SRI researchers are working to build the knowledge management technology of the future 

"Tree" diagram with one brain image at top branching down to 3 brain images and those branching down to more brain images
"Tree" diagram with one brain image at top branching down to 3 brain images and those branching down to more brain images

Funded by a $10.8 million Defense Advanced Research Projects Agency contract, the initiative aims to transform how organizations store and manage data. 

Knowledge management is a major challenge for large organizations. From policies and procedures to documents and doctrine, data is often left unstructured, unindexed and dispersed across multiple legacy systems. This raises an important question: Is there a knowledge management tool that can find the right information and deliver it to the right people at the right time?  

Researchers at SRI International, an independent nonprofit research institute, are tackling the problem with the Adaptive Task Help Emerging from Natural Annotations project, known as ATHENA.  

Funded by the Defense Advanced Research Projects Agency (DARPA), the KMASS (Knowledge Management at Scale and Speed) program, ATHENA, aims to help develop the knowledge management tools of the future. The three-year, $10.8M research project will develop innovative methods to capture and disseminate information employees need to successfully perform their roles while minimizing disruption.  

“There can be this kind of hard-won experiential knowledge that organizations or employees accumulate over the years,” said Karen Myers, Lab Director of SRI’s Artificial Intelligence Center.“Wouldn’t it be great if there were ways to have that information actively shared within an organization, so people didn’t have to continually rediscover it?”  

Solving the knowledge management problem 

KMASS and ATHENA seek to create a technology that understands the context of documented knowledge and the specific user who needs information. They do so by developing, evaluating and demonstrating systems that effectively apply documented knowledge and acquire new knowledge as part of standard workflows.  

The SRI-led ATHENA project specifically focuses on leveraging artificial intelligence (AI) technologies to enhance how organizations capture and manage information, collaborate across disciplines and knowledge gaps and disseminate knowledge efficiently in a context-aware manner.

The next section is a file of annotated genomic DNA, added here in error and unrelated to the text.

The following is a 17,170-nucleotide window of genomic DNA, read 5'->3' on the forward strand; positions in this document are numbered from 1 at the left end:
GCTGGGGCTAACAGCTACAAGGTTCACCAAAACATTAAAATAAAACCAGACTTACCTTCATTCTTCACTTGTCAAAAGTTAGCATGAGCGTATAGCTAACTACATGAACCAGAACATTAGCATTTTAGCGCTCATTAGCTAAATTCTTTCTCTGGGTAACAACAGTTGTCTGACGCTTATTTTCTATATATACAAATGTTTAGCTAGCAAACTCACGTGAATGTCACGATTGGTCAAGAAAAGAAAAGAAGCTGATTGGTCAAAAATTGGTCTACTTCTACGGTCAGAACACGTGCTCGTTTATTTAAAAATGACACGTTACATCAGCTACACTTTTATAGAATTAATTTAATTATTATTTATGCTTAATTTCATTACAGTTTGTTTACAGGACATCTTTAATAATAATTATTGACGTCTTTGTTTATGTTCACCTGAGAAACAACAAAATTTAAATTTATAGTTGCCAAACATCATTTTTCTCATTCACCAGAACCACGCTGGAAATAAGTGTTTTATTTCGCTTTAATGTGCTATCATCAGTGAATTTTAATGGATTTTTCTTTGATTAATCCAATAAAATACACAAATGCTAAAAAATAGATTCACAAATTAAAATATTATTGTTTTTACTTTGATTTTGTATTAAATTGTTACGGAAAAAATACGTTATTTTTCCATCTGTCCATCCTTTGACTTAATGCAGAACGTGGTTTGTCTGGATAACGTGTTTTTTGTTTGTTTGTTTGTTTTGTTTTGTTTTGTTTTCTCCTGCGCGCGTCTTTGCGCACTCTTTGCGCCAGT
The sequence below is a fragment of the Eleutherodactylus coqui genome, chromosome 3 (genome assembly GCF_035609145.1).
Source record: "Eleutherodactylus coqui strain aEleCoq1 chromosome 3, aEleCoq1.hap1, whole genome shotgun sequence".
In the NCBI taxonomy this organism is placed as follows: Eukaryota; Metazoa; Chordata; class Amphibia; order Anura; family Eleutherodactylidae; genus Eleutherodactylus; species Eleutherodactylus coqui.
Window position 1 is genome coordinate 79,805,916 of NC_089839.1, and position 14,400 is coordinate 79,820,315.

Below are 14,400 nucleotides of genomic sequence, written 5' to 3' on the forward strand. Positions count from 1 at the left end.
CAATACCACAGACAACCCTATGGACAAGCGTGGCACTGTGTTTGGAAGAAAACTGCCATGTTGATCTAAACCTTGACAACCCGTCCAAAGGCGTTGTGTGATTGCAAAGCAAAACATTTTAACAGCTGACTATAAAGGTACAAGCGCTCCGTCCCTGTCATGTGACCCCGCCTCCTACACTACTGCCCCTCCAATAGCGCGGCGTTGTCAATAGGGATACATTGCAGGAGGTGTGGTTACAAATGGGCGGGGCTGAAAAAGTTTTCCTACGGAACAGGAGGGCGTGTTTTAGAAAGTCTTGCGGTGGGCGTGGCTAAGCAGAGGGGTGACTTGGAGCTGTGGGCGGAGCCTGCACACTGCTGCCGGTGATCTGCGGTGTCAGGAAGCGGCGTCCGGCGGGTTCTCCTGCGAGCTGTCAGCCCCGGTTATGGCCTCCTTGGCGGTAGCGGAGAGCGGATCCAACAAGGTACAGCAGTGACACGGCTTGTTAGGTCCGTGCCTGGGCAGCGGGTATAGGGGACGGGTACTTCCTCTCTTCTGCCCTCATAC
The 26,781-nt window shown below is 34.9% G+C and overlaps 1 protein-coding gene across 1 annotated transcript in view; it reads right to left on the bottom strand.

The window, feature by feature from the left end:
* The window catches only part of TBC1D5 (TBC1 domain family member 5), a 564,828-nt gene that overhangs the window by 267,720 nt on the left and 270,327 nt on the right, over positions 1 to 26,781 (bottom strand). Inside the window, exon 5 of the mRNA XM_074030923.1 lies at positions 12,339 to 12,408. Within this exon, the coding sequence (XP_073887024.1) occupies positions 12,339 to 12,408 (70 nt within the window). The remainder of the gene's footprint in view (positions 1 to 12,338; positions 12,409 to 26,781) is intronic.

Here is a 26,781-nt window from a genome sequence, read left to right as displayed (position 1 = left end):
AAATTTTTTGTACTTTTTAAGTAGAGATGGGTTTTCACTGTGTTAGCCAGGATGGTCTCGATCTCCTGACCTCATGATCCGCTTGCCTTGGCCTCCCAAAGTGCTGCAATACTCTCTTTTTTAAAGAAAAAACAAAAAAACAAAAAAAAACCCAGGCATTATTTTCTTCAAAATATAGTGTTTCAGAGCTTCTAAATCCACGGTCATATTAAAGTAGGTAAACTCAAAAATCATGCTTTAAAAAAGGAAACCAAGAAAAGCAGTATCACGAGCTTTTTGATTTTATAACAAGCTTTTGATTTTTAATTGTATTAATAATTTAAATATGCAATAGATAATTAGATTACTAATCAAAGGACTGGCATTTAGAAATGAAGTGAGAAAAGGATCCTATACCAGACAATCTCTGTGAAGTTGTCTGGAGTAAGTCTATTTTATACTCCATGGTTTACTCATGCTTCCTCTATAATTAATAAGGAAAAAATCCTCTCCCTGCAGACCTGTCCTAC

“SRI is looking to understand what humans are doing and what information could be most valuable to them,” said Myers. “We’re using machine learning techniques to help us do that. If user behavior can be observed over time, we can start to build a model and learn not just from their experience, but learn from the experiences that people like them have had in similar situations.” 

The project involves SRI’s Artificial Intelligence Center, Speech Technology and Research Laboratory and the Center for Vision Technologies. These labs are working together on technology to retrieve multi-modal information (text, audio, visual, etc.), model user behavior and uncover contextual information to disseminate task-aware knowledge specific to the current need.  

SRI has partnered with two private companies to develop ATHENA: i2k Connect, which provides expertise and technology for finding textual information within large-scale document repositories, and Pacific Science & Engineering Group, which will design methodologies and user interfaces for the collection and dissemination of experiential knowledge. 

A significant challenge is understanding what information would be most valuable to users during a given task. By observing user behavior over time, ATHENA can learn the user’s processes and preferences, what they’re good at and what they struggle with and compare them to people with similar experiences. Imagine, for example, if the next time a worker learned a new task, they received a notification containing helpful information from others’ experiences.  

The other side of the problem, knowledge capture, is also critical to the success of future knowledge management systems. Users need mechanisms that will enable them to quickly and naturally document insights that could help colleagues when faced with similar challenges in the future—for example, how best to configure a piece of software for a particular task or what corporate policies apply to an unfamiliar task.  The key challenge is to make the capture occur “in the flow” of problem solving, rather than requiring the user to disengage from the current task to record their insights.   

Efficiently distributing knowledge across an organization has multiple applications and benefits. From increasing the impact of experienced individuals to quickly onboarding new staff, practical knowledge management helps organizations build on what has come before rather than rebuilding with every new employee. Indeed, says Myers, projects like ATHENA are helping to define the future workplace, demonstrating how AI technologies can enhance how organizations manage data and how workers can better collaborate. 

This work is supported by the U.S. Army Research Office (ARO) and Defense Advanced Research Projects Agency (DARPA). The content of the information does not necessarily reflect the position or the policy of the Government, and no official endorsement should be inferred. 

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